Be wisely calm, and brave the adverse storm
Let Hope to happier times direct your sight;
Tho’ mis’ries stare in many a threat’ning form,
Hope slacks their jaws and mitigates their bite;
And though the present scene be black as night,
Trust me, your hopes shall not be long in vain;
For oft, tho’ Pain put Pleasure to the flight,
Yet Pleasure still dethrones the tyrant Pain,
And soothes the weary soul to peace and joy again.
“PERDIDI VITUM. VALE MUNDUM.” by Dr. Thomas Osmond Summers
Good night, old world, good-bye to all your joys,
Your sorrows, pleasures, passions, pomps, and noise.
I leave you for the eternal silence of stars ;
The deepness of unbounded space, where bars
No longer hold the soul in durance vile.
Where naught can wound and nothing can defile,
Where the pure spirit shall despise the things
The sense on earth hath loved.
On wings bathed in the ether of eternity,
How sweet to feel from every passion free.
And yet it is an awful leap to take.
Into the great unknown, perchance to awake
To greater woes, indeed, than those we have
And hoped to bury in the silent grave.
But still the greater majority is there.
Why, then, should we turn pale with fear.
Or tremble when the hour supreme has come?
As soon or late it must.
Man’s final home
The grave at least gives rest from troubles here,
And we may hope for sweet oblivion there.
Then, Charon, come;
I signal thee to-night.
Come-row me o’er the Styx; I’ve lost life’s fight.
“This road leads sure to death” by Dr. Roswell Field
This road leads sure to death ; I near the end.
The milestones are all past-three score and ten.
I started with a crowd. Where are they now?
I lost them on the road, I know not how.
I lost them one by one ; I know no more.
They were not left behind ; they went before.
The way was full of hope, of joy and bliss;
Of pain, of woe and death-and happiness.
Life’s journey has been short; that is to say,
‘Twas morning, noon and night, but one short day.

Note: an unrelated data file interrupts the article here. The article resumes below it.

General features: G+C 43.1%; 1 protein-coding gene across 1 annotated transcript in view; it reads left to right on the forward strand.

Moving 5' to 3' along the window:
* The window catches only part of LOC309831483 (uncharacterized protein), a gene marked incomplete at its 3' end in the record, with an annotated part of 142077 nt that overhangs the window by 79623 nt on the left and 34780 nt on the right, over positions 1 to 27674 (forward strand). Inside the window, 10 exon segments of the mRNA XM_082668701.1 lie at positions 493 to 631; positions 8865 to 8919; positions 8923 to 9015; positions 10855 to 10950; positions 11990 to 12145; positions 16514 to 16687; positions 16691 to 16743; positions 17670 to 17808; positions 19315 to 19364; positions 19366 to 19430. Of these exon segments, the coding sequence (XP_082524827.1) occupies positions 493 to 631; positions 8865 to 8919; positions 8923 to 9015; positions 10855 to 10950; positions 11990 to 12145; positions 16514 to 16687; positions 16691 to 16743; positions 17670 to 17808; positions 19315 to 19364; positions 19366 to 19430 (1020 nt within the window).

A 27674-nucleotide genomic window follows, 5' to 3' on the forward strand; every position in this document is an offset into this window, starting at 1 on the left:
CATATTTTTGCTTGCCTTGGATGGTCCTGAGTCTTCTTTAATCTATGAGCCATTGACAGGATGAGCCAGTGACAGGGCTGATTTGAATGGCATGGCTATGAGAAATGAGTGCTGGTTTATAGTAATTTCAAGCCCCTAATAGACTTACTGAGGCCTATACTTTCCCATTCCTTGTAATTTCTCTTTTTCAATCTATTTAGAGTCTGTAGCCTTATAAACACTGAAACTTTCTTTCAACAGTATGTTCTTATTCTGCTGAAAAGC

I’ll look the record o’er-yes, I am right,
The journey of a day, morn, noon and night.
My morn was spent in dreams, my noon was bright,
Clouds quickly gathered round, and now ‘ tis night.
My glass is almost run ; why need I care?
The hand that led me here will lead me there.
Now let the time be short when I may rest
My weary, aching head upon His breast.
I go from whence I came, life’s journey o’er,
And be what I have been, and nothing more.
My dust returns to dust, all for the best:
My soul will go to God, and be at rest.
I’ve outlived all my cares, my hopes, my fears;
I have no place for mirth, and less for tears.
“Suicide” by William Ernest Henley
Staring corpselike at the ceiling,
See his harsh, unrazored features,
Ghastly brown against the pillow,
And his throat—so strangely bandaged!
Lack of work and lack of victuals,
A debauch of smuggled whisky,
And his children in the workhouse
Made the world so black a riddle
That he plunged for a solution;
And, although his knife was edgeless,
He was sinking fast towards one,
When they came, and found, and saved him.
Stupid now with shame and sorrow,
In the night I hear him sobbing.
But sometimes he talks a little.
He has told me all his troubles.
In his broad face, tanned and bloodless,
White and wild his eyeballs glisten;
And his smile, occult and tragic,
Yet so slavish, makes you shudder!
“Drifting” by Olivia Ward Bush-Banks
And now the sun in tinted splendor sank,
The west was all aglow with crimson light;
The bay seemed like a sheet of burnished gold,
Its waters glistened with such radiance bright.
At anchor lay the yachts with snow-white sails,
Outlined against the glowing, rose-hued sky.
No ripple stirred the waters’ calm repose
Save when a tiny craft sped lightly by.
Our boat was drifting slowly, gently round,
To rest secure till evening shadows fell;
No sound disturbed the stillness of the air,
Save the soft chiming of the vesper bell.
Yes, drifting, drifting; and I thought that life,
When nearing death, is like the sunset sky:
And death is but the slow, sure drifting in
To rest far more securely, by and by.
Then let me drift along the Bay of Time,